The Sept. 26 vote to dissolve the partnership followed a series of failed merger talks with Winston & Strawn; Baker & McKenzie and, finally, Mayer Brown. News of the Mayer talks’ failure came a handful of days before the dissolution vote. In the weeks following that vote, Heller management was in negotiations with Baker, Winston and possibly others to move hundreds of Heller attorneys, and possibly office leases and staff, in bulk. Earlier this week, The Recorder learned that those talks had fallen through. Key partners have been making moves on their own, the largest to date being 27 partners, including three former firm chairmen, announcing a move to Orrick, Herrington & Sutcliffe last week, only a couple days after 35 attorneys at the heart of Heller’s Venture Law Group unit went to Cooley Godward Kronish.
Merger talks failed, and Heller Ehrman called it quits after nearly 120 years. Our Hot Topic roundup follows the dissolution of the venerable San Francisco law firm and the changes that ripple through the legal community.
A copy of Heller Ehrman’s dissolution plan leaked on Thursday showed a firm that felt it could avoid bankruptcy, though its estimate of being able to collect 90 percent of unpaid bills struck some observers as highly ambitious.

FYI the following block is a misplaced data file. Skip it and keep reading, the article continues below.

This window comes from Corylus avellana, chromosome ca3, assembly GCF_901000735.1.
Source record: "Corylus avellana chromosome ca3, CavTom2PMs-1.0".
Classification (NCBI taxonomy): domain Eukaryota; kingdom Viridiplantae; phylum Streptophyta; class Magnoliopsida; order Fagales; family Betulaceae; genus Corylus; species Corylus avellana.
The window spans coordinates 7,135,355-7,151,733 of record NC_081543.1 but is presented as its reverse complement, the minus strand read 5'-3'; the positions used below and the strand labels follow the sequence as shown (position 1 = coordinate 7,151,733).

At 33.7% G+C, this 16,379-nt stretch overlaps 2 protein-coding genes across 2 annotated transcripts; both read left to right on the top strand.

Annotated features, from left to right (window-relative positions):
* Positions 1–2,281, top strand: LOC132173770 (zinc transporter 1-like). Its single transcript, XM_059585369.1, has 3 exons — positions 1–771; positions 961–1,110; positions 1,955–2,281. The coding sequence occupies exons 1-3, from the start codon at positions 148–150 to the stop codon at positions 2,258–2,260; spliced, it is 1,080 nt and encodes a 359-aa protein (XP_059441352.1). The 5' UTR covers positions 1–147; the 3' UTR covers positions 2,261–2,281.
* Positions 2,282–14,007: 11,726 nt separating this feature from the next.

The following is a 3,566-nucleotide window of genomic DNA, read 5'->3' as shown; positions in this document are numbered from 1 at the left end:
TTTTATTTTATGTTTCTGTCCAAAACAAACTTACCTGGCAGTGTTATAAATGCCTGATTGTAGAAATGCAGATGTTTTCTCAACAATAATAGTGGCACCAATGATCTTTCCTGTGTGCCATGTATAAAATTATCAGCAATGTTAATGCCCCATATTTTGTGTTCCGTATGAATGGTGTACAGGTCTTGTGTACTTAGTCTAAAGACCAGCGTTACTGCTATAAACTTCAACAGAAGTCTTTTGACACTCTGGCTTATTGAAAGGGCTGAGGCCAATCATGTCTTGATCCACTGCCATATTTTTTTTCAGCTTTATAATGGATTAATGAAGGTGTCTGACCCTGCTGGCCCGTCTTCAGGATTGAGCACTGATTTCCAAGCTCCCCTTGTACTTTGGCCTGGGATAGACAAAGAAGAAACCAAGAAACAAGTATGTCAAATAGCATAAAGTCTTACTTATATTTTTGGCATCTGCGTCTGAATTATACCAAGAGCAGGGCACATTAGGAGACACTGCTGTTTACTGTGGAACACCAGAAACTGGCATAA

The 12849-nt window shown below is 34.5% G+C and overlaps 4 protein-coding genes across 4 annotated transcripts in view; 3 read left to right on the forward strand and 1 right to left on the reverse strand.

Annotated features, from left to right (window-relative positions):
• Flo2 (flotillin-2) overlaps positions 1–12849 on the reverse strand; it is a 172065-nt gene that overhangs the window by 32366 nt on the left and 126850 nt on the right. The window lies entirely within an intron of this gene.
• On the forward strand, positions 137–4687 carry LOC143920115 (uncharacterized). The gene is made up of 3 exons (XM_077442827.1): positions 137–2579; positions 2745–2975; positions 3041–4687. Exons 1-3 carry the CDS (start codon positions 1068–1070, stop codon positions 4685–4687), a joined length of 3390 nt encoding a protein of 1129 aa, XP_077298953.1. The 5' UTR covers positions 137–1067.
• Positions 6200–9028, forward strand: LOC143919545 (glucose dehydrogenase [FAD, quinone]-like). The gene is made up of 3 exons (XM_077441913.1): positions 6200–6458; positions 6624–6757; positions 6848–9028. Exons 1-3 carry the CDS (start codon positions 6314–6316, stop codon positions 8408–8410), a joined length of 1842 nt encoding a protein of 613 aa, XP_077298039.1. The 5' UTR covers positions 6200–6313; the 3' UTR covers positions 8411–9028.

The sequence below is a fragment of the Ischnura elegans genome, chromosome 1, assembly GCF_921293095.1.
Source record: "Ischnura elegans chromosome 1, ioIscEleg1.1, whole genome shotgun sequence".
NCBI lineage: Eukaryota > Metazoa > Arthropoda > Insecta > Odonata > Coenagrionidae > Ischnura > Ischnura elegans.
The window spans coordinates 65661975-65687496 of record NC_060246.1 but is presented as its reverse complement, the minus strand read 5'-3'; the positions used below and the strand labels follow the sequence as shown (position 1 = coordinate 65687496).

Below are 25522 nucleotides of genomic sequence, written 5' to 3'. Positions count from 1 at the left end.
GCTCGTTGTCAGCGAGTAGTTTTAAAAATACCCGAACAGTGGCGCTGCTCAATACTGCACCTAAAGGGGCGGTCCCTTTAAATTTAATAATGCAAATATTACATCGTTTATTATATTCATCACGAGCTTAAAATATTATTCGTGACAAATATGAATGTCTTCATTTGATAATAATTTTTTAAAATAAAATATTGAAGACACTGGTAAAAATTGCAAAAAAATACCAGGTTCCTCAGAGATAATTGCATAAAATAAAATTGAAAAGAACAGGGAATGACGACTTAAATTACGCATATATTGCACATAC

The plan puts Heller’s assets at $258 million and its liabilities at $72 million, three-quarters of which is money owed to Bank of America and Citibank. It was unclear from that document whether the liabilities included real estate leases or payroll through November, the original wind-down period. Heller officials would not comment on the document or those details.
While the firm is solvent on paper, bankruptcy could be triggered if three creditors owed a total of more than $13,475 file an involuntary bankruptcy petition.
The document — and previous firm communication to employees — had promised to pay accrued and unused vacation time, though the plan included a provision allowing management to revise that promise, and the dissolution committee has noted that the bank, not the firm, controls payment decisions.
Staffers have had to deal with bad compensation-related news on an almost daily basis, the legal secretary said. First, there was no severance, then the prospect of year-end contributions, raises and bonuses which were all updated at the beginning of each year were thrown out. Next was vacation pay, followed shortly by the temporary freezing of 401(k) accounts and then Friday’s layoffs.
“Every day seems to be one more body blow,” she said.